Based on this anecdote that it is rife with fraud, waste, and abuse, they would deny children food. The data speaks loud and clear about the lowest error rate of any Federal program.

    Of course, it is not just children. SNAP helps millions of seniors, people with disabilities, veterans, low-wage workers, and others.

    However, Speaker Ryan and other Republican House Members say that we spend trillions of dollars on these programs and, yet, the poverty rate does not change. This is simply not true.

    I talked about the statistics earlier on in my comments. Without these critical safety net programs, more Americans would go hungry. As we have said, SNAP kept about 4.8 million people out of poverty, including 2.1 million children.

    The data belies what their conversation is and the stories they want to tell and, quite frankly, fabricate around the food stamp program.

    The Republican proposals for SNAP include a push to enact block grants, which my colleague, Mr. McGovern, mentioned before, an idea that Jared Bernstein, former chief economist to Vice President Biden called ``one of the most destructive ideas in poverty policy.'' Let me mention some of the statistics that have been compiled by Children's Health Watch in Boston, Massachusetts.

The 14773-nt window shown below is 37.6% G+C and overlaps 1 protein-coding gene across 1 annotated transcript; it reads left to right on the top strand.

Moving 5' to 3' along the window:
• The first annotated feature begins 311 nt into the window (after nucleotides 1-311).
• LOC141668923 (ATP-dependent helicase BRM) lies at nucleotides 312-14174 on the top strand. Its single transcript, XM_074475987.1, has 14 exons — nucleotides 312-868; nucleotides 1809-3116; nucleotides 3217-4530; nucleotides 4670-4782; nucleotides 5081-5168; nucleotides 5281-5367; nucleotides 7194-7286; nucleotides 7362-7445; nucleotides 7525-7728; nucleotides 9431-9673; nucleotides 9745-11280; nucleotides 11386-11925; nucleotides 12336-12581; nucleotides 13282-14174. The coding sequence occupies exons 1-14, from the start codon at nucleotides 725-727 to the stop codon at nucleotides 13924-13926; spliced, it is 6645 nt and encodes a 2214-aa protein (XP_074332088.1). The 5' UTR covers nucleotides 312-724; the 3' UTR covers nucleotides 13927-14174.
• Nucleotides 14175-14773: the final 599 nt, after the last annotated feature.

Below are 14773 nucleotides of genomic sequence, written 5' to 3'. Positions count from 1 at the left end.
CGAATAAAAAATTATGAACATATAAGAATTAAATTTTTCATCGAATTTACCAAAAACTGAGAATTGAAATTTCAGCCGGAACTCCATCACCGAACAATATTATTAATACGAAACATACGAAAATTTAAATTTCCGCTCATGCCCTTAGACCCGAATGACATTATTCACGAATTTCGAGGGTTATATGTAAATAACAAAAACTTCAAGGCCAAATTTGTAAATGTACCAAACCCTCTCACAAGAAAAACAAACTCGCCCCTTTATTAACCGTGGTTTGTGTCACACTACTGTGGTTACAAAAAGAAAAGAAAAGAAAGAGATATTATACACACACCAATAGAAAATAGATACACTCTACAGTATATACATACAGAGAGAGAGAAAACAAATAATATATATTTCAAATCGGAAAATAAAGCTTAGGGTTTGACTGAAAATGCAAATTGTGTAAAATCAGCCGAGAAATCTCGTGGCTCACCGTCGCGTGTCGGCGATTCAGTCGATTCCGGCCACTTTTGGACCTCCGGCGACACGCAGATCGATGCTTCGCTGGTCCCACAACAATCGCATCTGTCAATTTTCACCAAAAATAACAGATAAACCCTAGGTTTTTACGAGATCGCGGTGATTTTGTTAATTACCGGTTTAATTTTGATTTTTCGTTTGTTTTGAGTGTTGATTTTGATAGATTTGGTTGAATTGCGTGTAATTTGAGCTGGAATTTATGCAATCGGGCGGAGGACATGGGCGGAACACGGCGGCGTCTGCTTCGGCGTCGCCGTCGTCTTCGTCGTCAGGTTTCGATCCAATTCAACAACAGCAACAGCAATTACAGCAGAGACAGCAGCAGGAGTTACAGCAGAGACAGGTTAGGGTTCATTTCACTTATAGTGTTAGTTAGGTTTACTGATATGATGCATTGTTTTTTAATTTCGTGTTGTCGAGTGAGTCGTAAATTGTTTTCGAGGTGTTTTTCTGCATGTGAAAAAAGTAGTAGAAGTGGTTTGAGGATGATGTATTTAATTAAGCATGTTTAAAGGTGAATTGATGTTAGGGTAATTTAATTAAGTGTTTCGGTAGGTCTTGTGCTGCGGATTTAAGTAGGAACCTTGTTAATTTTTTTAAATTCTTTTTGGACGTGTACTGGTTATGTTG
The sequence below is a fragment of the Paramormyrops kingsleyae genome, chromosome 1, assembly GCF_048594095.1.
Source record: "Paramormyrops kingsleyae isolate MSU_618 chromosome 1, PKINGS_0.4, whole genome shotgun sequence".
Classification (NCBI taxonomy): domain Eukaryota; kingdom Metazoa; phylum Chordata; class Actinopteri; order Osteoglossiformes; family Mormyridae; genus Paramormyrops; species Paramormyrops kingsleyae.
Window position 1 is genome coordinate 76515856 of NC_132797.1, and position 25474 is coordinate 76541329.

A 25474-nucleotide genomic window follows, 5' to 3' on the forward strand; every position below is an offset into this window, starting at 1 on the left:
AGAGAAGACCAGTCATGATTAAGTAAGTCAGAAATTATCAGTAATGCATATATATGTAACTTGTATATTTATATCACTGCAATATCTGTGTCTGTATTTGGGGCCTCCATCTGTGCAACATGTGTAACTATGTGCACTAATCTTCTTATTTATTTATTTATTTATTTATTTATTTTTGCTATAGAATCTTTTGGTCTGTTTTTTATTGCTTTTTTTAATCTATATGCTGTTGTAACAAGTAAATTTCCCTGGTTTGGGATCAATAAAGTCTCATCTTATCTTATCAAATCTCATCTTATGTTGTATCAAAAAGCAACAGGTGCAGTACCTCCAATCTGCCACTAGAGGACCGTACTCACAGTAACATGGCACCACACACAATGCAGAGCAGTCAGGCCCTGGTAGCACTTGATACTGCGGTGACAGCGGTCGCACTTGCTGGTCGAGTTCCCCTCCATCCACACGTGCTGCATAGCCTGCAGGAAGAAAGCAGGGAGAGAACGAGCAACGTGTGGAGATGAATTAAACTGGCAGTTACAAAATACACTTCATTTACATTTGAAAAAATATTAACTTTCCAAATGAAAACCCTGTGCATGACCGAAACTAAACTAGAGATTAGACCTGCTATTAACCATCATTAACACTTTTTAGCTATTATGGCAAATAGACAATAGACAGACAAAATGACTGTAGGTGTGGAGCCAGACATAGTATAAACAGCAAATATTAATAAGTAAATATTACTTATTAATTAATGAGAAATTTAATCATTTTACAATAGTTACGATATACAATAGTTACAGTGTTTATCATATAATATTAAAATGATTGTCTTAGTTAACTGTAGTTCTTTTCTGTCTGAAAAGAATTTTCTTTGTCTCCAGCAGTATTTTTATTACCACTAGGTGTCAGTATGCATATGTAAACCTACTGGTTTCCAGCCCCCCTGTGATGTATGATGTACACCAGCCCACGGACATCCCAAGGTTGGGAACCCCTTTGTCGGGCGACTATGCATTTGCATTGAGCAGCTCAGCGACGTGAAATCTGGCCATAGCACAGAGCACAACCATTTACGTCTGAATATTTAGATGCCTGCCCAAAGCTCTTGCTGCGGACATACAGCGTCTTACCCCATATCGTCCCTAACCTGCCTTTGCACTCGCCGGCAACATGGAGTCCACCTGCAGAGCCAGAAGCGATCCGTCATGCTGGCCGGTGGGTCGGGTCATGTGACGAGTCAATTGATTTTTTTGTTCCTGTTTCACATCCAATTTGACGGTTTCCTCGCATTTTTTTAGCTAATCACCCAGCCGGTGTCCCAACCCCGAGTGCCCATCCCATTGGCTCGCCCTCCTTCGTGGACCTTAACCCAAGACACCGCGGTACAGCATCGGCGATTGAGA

If the SNAP benefits were reduced either through block granting or some other mechanism to reduce food stamp benefits so as to create instability in these households, this is what they say would be likely to occur: 23 percent would be more likely to have households that are food insecure; 70 percent [[Page H1081]] more likely children would be food insecure; 36 percent more likely to be in poor health if this happens; 70 percent more likely to be at risk for developmental delays--this is about our kids, about our children-- 12 percent more likely to be hospitalized; children in kindergarten through third grade would be more likely to have measurably lower reading and math test scores; and reduced SNAP benefits would decrease the likelihood of mothers having a baby with a healthy weight and of a low-birth-weight baby surviving.

    This is not Jim McGovern or Gwen Moore or Bobby Scott or Rosa DeLauro making up these statistics. They come from an organization which tracks all of these measures.

    {time} 1630 My colleagues, it would include drug testing policies for SNAP recipients and prohibitions for certain food purchases.

    What kind of priorities are these? We can't continue to wage a war against food stamp recipients. Nobody is asking for any other recipients who get Federal subsidies to be drug tested. Let's start with the Crop Insurance people. Let's start with that. Let's take all of the programs at the U.S. Department of Agriculture where there is a subsidy and a recipient to that subsidy. Let's get them all drug tested.

    We are going to continue to stand up against unconscionable attacks on America's poor working families. I urge my colleagues to stand with us in ensuring that the Federal budget does not harm working families and children by decimating the hunger programs in this Nation.

    Mr. McGOVERN. I thank the gentlewoman for her eloquent statement.

    Mr. Speaker, I yield to my colleague from Wisconsin (Ms. Moore).